Another Teen Star Gets DUI!

September 8, 2011 by Angie  
Filed under DUI

That's So Raven star Orlando Brown claims he wasn't drunk at the time of his DUI.

California bill to end prison-based gerrymandering awaits the Governor’s signature

September 8, 2011 by Prison Policy Initiative  
Filed under Going to Jail

Added California bill to end prison-based gerrymandering awaits the Governor's signature to the Prisoners of the Census Blog.

California bill to end prison-based gerrymandering awaits the Governor’s signature

September 8, 2011 by Prison Policy Initiative  
Filed under Going to Jail

Added California bill to end prison-based gerrymandering awaits the Governor's signature to the Prisoners of the Census Blog.

Crane Collapses, Operator Injured

September 8, 2011 by Legal Information  
Filed under Legal News

Washington D.C. — A crane being used to repair damage from the earthquake to the National Cathedral toppled over Wednesday morning.  The fallen crane damaged two out-buildings, crushed four vehicles and injured its operator.  The injuries to the operator were not thought to be serious. The crane was lifting supplies to the top of the cathedral at 3101 Wisconsin Ave. It collapsed without warning.  There were wind gusts of 40 to 50 miles per hour in the area.  The operator was in the crane at the time of the accident. No damage ...

Brake Failure Causes Accident

September 8, 2011 by Legal Information  
Filed under Legal News

Morrow, GA — Unable to stop her car due to brake failure, a woman drove into a construction zone and onto a gravel road that ended in a sheer drop down a 35-foot embankment. The woman was able to get out of her car, but she fainted within minutes.  Paramedics transported the woman  to a hospital for treatment of facial injuries. The 19-year-old woman was driving a 2001 Nissan Maxima north on Ga.54 about 10:30 a.m. There were no other passengers in the car and no other cars or property ...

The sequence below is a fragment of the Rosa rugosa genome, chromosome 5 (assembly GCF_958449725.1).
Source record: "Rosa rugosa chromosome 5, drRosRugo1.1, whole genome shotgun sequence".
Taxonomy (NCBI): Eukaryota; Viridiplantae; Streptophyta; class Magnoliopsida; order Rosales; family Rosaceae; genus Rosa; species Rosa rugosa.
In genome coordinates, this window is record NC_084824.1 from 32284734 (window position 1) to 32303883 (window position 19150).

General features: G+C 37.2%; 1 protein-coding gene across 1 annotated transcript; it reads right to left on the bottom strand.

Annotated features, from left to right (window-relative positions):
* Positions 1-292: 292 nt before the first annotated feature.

So, You Married a Lush – Our Top 5 Favorite Drunk Grooms

September 7, 2011 by Angie  
Filed under Uncategorized

Drunk grooms! Yes, these people are actually married...

Why is the Most Important Evidence in DUI Cases Always Destroyed?

September 6, 2011 by Lawrence Taylor  
Filed under DUI

As we all know from watching TV, the police are always very careful to preserve the evidence in criminal investigations…

Except in DUI investigations.

What is the single most important piece of evidence in most drunk driving cases? The Breathalyzer test, of course

Valuation of a Stolen Item. What if There is No Price Tag?

September 6, 2011 by Ken Lammers  
Filed under Criminal Court

While sale price is the usual value placed on items, things which are stolen aren't always for sale. So, how do you determine the value to be placed on such items when determining whether a theft should be a misdemeanor (less than $200) or a felony ($200 or more)?